Description of Historic Place
St. Andrew's Presbyterian Church is located on the corner of Townsend and King Streets in Old Town Lunenburg, NS. Built in 1828, it is a neo-gothic structure, clad in clapboard, with a prominent steeple and with the side of the nave flush with the street line. The property is located within a designated municipal heritage district and municipal designation includes the building and surrounding property.
St. Andrew's Presbyterian Church is valued as the home of the oldest Presbyterian congregation in Canada, as well as being a fine example of nineteenth century ecclesiastical neo-gothic architecture. Built in 1828 it replaced an earlier church that was built on the same site. St. Andrew's is a prominent landmark in the centre of Old Town Lunenburg; the church's importance is demonstrated by its location adjacent to an area designated by the original 1753 town plans as the institutional core of the town, with the town hall, courthouse and Anglican church.
In 1879, the church was substantially renovated: it was lengthened to 83 feet, broadened to 40 feet and the spire's height was increased to 118 feet. In 1909, further renovations were carried out on the interior and the church was renovated to its present Gothic Revival/High Victorian Gothic style, which is typical of Lunenburg churches and adds to its value as a Lunenburg landmark. At this time, the chancel on the eastern end of the building was constructed.
Source: Notice of Recommendation to Register as a Town Heritage Property, Heritage Designation File 66400-40-12, Town of Lunenburg
Character-defining elements relate to the prominence of St. Andrew’s Presbyterian Church in Lunenburg, as well as the neo-Gothic architecture, including:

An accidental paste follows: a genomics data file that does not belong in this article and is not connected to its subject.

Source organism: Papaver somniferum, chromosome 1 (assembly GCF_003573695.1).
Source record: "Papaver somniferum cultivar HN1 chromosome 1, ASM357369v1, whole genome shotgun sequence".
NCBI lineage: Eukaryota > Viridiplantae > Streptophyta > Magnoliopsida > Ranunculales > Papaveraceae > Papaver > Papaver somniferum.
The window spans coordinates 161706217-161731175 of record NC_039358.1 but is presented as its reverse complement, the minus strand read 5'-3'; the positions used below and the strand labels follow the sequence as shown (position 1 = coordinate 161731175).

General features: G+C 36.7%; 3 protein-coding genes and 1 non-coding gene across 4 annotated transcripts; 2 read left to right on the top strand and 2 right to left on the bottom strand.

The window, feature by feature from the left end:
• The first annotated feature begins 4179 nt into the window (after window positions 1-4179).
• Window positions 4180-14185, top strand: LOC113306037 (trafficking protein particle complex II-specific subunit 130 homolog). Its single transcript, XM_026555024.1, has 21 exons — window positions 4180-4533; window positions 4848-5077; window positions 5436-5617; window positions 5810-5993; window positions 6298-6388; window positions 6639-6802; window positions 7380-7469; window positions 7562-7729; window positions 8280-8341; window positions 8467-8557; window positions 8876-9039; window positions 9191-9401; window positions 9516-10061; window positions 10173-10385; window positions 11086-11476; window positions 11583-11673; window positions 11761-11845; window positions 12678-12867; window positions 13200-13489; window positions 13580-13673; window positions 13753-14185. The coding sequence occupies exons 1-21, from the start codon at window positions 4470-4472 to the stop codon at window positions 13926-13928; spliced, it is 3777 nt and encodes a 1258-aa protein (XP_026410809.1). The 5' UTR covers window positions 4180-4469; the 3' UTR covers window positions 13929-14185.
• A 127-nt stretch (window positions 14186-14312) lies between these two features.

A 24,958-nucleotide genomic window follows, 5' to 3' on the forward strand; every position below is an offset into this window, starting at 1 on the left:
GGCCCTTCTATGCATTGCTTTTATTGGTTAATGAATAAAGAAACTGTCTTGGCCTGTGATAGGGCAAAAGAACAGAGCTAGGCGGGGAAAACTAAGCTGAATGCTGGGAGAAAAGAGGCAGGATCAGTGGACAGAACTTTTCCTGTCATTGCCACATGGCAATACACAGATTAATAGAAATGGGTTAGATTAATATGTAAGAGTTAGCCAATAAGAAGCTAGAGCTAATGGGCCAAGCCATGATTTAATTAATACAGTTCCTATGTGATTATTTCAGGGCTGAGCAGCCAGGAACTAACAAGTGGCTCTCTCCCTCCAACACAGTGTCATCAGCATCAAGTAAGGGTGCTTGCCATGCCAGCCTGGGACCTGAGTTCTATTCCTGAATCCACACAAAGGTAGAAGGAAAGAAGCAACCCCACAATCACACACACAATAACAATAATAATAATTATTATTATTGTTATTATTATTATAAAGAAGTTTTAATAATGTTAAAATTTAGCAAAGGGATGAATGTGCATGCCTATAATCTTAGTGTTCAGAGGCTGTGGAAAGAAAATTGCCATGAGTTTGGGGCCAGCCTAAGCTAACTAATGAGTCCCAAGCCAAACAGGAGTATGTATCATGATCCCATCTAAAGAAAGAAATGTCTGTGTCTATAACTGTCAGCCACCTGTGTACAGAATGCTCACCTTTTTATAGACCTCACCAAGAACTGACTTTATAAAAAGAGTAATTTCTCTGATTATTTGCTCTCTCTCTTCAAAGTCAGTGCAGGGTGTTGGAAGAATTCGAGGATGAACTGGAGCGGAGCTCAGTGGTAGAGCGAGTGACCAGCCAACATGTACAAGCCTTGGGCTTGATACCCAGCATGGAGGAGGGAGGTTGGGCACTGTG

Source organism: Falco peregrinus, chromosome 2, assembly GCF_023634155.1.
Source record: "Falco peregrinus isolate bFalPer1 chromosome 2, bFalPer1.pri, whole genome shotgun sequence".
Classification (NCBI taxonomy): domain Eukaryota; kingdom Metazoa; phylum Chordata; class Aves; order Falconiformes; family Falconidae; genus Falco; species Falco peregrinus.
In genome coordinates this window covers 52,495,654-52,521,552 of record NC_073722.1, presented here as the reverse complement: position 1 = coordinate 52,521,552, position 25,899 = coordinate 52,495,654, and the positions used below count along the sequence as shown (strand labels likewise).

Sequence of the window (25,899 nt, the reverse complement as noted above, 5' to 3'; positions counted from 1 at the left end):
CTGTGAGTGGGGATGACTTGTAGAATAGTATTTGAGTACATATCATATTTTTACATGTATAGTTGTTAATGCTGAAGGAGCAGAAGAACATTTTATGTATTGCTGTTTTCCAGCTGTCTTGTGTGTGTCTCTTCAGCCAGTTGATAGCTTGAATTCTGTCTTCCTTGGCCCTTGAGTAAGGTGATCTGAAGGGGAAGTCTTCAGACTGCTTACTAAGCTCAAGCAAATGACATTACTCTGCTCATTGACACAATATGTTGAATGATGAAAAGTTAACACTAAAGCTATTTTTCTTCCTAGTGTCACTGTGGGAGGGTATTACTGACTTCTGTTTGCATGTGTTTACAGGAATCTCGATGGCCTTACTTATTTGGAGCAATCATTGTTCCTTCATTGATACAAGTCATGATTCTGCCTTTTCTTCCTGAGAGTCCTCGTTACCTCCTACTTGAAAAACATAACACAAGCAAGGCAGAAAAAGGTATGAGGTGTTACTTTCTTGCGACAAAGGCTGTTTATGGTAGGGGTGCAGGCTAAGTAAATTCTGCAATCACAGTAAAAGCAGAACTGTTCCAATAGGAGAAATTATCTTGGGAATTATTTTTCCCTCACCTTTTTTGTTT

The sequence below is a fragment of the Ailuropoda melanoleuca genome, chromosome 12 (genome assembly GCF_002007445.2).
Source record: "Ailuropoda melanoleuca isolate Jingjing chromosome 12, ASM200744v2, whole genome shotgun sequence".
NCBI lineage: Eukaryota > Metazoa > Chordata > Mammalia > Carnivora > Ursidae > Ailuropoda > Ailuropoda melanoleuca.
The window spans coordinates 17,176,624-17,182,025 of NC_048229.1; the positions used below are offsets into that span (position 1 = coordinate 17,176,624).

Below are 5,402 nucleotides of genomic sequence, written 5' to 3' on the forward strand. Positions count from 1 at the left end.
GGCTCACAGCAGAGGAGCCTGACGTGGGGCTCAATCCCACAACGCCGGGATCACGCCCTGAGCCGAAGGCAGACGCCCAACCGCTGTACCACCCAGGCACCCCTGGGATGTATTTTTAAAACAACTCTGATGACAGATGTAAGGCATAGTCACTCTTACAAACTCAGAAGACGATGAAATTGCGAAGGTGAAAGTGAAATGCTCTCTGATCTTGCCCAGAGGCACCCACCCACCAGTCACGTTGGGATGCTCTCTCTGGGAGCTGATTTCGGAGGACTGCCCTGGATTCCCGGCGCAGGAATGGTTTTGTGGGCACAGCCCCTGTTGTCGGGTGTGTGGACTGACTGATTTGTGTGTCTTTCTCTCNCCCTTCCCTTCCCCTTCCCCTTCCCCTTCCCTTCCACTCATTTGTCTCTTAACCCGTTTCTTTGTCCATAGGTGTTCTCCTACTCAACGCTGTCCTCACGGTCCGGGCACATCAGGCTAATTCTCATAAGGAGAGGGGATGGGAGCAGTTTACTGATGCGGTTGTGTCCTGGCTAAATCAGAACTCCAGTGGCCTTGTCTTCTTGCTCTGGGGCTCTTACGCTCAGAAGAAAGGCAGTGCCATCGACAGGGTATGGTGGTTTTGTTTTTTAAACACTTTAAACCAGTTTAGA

- elements relating to the prominence of the church and congregation in Lunenburg, including a central location adjacent to the institutional area of Old Town Lunenburg as originally laid out in Old Town Lunenburg's 1753 plans, and landmark status, accentuated by a tall central tower with small, paired gablets on each side that support the 118 ft. spire; each gablet sheltering a hooded louvre window;
- elements relating to the neo-Gothic architecture of the church, including a steep gable roof over the nave, with a chancel at the rear of the nave, a row of six gothic hooded windows with stained glass along the nave, the arched and hooded ornamentation on the doors and windows of the tower, matching the nave windows, large three-paned central window with gothic-style tracery on the tower, also with a hooded arch, and fully hipped bell cast gable roof over the nave, with an end gable over the three-sided end chancel;
- elements that are typical of Old Town Lunenburg nineteenth century architecture including white clapboard cladding, with wide corner boards and frieze under the eaves in black trim, and the entrances in the central tower, and to the sides of the tower in the adjacent porch area, located close to the street.